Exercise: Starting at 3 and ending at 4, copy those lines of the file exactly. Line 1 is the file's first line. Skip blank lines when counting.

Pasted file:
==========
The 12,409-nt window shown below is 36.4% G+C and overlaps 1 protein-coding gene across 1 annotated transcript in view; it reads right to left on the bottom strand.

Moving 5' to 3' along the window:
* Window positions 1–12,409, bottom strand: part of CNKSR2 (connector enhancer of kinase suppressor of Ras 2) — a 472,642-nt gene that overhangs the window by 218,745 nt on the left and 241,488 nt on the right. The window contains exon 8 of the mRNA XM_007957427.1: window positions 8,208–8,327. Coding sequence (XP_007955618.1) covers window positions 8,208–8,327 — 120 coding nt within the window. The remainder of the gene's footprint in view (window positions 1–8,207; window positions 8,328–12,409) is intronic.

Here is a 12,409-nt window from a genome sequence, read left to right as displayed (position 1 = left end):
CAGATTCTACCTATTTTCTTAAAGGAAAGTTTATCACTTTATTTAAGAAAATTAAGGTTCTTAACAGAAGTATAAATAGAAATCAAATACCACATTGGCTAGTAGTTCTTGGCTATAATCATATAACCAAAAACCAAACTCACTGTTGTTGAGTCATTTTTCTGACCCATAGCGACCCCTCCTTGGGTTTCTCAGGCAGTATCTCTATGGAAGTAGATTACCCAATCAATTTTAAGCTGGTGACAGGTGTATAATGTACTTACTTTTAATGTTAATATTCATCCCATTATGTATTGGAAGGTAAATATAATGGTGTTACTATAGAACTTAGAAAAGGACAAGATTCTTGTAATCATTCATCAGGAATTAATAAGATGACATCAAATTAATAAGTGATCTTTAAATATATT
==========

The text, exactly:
* Window positions 1–12,409, bottom strand: part of CNKSR2 (connector enhancer of kinase suppressor of Ras 2) — a 472,642-nt gene that overhangs the window by 218,745 nt on the left and 241,488 nt on the right. The window contains exon 8 of the mRNA XM_007957427.1: window positions 8,208–8,327. Coding sequence (XP_007955618.1) covers window positions 8,208–8,327 — 120 coding nt within the window. The remainder of the gene's footprint in view (window positions 1–8,207; window positions 8,328–12,409) is intronic.

Here is a 12,409-nt window from a genome sequence, read left to right as displayed (position 1 = left end):